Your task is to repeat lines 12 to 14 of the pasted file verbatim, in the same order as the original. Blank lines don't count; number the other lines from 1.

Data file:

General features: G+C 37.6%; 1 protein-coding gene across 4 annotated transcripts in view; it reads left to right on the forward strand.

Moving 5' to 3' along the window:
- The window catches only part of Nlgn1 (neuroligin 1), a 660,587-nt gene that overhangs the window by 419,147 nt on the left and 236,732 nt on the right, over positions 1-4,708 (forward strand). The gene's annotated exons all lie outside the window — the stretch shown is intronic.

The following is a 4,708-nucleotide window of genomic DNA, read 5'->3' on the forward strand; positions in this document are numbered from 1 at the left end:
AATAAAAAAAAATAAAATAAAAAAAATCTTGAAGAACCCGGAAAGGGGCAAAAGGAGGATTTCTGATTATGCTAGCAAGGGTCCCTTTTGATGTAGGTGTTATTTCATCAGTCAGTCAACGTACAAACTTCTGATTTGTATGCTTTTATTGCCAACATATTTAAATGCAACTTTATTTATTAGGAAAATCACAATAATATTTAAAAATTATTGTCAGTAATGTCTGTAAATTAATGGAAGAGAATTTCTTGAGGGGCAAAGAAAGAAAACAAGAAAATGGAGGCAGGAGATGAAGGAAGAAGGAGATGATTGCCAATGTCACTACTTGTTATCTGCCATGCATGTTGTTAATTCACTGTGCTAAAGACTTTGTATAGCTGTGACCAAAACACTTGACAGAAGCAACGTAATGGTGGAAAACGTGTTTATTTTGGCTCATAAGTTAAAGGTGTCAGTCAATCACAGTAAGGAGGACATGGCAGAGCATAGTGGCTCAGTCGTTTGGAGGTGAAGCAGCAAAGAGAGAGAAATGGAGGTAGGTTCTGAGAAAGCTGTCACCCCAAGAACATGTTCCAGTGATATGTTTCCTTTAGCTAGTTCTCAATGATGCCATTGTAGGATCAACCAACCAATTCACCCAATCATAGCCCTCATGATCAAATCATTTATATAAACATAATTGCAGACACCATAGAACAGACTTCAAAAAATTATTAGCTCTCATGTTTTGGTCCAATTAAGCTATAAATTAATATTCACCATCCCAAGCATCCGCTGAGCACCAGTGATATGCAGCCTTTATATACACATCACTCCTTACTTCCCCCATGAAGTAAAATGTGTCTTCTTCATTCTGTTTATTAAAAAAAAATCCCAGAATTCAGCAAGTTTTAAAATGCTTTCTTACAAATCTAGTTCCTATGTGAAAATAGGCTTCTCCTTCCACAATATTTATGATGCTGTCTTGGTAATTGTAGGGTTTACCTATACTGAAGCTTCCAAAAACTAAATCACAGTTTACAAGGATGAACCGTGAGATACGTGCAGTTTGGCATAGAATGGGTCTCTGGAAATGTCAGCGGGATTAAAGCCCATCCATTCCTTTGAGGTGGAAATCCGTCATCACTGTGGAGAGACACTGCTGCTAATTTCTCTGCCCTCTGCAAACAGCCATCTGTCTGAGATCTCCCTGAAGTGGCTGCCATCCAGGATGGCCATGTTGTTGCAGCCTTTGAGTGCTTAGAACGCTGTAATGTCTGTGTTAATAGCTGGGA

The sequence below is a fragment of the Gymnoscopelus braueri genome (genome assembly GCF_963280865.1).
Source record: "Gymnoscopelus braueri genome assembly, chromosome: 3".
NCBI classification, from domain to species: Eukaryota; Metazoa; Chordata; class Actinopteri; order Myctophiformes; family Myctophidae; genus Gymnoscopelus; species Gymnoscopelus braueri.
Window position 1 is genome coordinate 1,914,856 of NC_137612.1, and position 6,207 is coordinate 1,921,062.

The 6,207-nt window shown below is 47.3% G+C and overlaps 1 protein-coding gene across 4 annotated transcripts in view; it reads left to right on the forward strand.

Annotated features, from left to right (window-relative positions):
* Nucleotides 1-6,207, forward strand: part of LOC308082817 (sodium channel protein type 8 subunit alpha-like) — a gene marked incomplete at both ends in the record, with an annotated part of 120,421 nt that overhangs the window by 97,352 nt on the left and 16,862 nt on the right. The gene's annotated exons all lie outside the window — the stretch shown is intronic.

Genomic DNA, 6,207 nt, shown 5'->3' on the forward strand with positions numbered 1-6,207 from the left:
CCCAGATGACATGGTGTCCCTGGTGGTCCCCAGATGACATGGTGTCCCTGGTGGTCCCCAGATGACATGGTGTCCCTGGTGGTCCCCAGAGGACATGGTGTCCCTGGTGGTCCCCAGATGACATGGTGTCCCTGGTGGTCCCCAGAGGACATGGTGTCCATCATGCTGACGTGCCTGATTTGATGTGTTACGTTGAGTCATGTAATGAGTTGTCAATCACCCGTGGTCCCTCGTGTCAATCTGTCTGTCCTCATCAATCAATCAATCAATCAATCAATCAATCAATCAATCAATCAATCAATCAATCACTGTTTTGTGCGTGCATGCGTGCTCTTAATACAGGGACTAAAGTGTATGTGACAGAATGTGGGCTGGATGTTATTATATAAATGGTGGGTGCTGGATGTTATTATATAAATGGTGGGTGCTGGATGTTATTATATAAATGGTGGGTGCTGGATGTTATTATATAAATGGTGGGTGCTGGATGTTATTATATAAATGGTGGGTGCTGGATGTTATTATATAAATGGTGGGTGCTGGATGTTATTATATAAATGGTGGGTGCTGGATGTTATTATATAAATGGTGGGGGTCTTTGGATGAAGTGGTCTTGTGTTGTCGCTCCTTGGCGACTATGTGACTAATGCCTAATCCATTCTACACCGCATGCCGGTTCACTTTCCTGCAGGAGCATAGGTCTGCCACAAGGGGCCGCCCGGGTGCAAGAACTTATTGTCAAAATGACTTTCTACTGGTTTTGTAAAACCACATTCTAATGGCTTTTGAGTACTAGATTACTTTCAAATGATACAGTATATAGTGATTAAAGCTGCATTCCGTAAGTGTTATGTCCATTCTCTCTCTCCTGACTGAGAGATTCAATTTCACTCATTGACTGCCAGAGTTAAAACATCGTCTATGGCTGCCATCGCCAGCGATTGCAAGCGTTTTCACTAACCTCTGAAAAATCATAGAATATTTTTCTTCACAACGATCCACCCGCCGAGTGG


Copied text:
* Nucleotides 1-6,207, forward strand: part of LOC308082817 (sodium channel protein type 8 subunit alpha-like) — a gene marked incomplete at both ends in the record, with an annotated part of 120,421 nt that overhangs the window by 97,352 nt on the left and 16,862 nt on the right. The gene's annotated exons all lie outside the window — the stretch shown is intronic.

Genomic DNA, 6,207 nt, shown 5'->3' on the forward strand with positions numbered 1-6,207 from the left:
CCCAGATGACATGGTGTCCCTGGTGGTCCCCAGATGACATGGTGTCCCTGGTGGTCCCCAGATGACATGGTGTCCCTGGTGGTCCCCAGAGGACATGGTGTCCCTGGTGGTCCCCAGATGACATGGTGTCCCTGGTGGTCCCCAGAGGACATGGTGTCCATCATGCTGACGTGCCTGATTTGATGTGTTACGTTGAGTCATGTAATGAGTTGTCAATCACCCGTGGTCCCTCGTGTCAATCTGTCTGTCCTCATCAATCAATCAATCAATCAATCAATCAATCAATCAATCAATCAATCAATCAATCACTGTTTTGTGCGTGCATGCGTGCTCTTAATACAGGGACTAAAGTGTATGTGACAGAATGTGGGCTGGATGTTATTATATAAATGGTGGGTGCTGGATGTTATTATATAAATGGTGGGTGCTGGATGTTATTATATAAATGGTGGGTGCTGGATGTTATTATATAAATGGTGGGTGCTGGATGTTATTATATAAATGGTGGGTGCTGGATGTTATTATATAAATGGTGGGTGCTGGATGTTATTATATAAATGGTGGGTGCTGGATGTTATTATATAAATGGTGGGGGTCTTTGGATGAAGTGGTCTTGTGTTGTCGCTCCTTGGCGACTATGTGACTAATGCCTAATCCATTCTACACCGCATGCCGGTTCACTTTCCTGCAGGAGCATAGGTCTGCCACAAGGGGCCGCCCGGGTGCAAGAACTTATTGTCAAAATGACTTTCTACTGGTTTTGTAAAACCACATTCTAATGGCTTTTGAGTACTAGATTACTTTCAAATGATACAGTATATAGTGATTAAAGCTGCATTCCGTAAGTGTTATGTCCATTCTCTCTCTCCTGACTGAGAGATTCAATTTCACTCATTGACTGCCAGAGTTAAAACATCGTCTATGGCTGCCATCGCCAGCGATTGCAAGCGTTTTCACTAACCTCTGAAAAATCATAGAATATTTTTCTTCACAACGATCCACCCGCCGAGTGG